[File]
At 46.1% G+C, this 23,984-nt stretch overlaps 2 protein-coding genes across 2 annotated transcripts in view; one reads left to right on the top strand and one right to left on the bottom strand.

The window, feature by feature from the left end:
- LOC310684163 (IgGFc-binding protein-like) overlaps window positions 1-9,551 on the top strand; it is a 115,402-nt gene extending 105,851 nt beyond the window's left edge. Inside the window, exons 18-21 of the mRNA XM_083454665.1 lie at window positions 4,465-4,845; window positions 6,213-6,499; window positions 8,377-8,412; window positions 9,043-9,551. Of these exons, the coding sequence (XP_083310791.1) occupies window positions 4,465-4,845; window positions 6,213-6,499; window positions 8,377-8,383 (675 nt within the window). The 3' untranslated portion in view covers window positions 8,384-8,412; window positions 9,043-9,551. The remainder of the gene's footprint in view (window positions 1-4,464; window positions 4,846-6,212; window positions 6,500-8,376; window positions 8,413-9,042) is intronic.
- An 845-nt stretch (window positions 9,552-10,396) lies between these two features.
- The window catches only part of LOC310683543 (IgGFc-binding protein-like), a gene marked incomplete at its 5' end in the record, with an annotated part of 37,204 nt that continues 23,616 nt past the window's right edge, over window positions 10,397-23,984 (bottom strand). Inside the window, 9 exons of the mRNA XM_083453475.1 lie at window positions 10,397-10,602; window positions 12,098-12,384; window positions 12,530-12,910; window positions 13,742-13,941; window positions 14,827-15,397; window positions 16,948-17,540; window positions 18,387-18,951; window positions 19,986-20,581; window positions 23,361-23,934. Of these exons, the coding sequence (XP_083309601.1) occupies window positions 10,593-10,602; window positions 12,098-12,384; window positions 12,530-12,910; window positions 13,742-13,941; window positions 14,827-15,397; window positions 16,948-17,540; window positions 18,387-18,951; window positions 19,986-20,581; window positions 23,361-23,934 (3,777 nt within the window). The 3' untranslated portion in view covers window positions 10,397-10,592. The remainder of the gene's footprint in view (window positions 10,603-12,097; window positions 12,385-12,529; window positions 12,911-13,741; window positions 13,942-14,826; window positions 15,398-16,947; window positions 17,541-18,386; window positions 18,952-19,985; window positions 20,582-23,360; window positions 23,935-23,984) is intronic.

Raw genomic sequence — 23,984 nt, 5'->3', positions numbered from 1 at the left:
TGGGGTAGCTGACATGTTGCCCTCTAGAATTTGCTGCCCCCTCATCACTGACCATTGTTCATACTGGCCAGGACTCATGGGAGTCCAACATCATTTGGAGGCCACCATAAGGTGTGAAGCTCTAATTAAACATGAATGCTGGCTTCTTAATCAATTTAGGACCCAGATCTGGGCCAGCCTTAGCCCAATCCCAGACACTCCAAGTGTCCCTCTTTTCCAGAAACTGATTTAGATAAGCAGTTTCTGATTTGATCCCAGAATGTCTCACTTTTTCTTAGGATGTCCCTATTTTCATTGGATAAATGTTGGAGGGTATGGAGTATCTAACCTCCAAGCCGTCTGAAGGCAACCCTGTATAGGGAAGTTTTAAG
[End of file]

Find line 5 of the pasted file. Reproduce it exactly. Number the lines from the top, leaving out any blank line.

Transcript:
- The window catches only part of LOC310683543 (IgGFc-binding protein-like), a gene marked incomplete at its 5' end in the record, with an annotated part of 37,204 nt that continues 23,616 nt past the window's right edge, over window positions 10,397-23,984 (bottom strand). Inside the window, 9 exons of the mRNA XM_083453475.1 lie at window positions 10,397-10,602; window positions 12,098-12,384; window positions 12,530-12,910; window positions 13,742-13,941; window positions 14,827-15,397; window positions 16,948-17,540; window positions 18,387-18,951; window positions 19,986-20,581; window positions 23,361-23,934. Of these exons, the coding sequence (XP_083309601.1) occupies window positions 10,593-10,602; window positions 12,098-12,384; window positions 12,530-12,910; window positions 13,742-13,941; window positions 14,827-15,397; window positions 16,948-17,540; window positions 18,387-18,951; window positions 19,986-20,581; window positions 23,361-23,934 (3,777 nt within the window). The 3' untranslated portion in view covers window positions 10,397-10,592. The remainder of the gene's footprint in view (window positions 10,603-12,097; window positions 12,385-12,529; window positions 12,911-13,741; window positions 13,942-14,826; window positions 15,398-16,947; window positions 17,541-18,386; window positions 18,952-19,985; window positions 20,582-23,360; window positions 23,935-23,984) is intronic.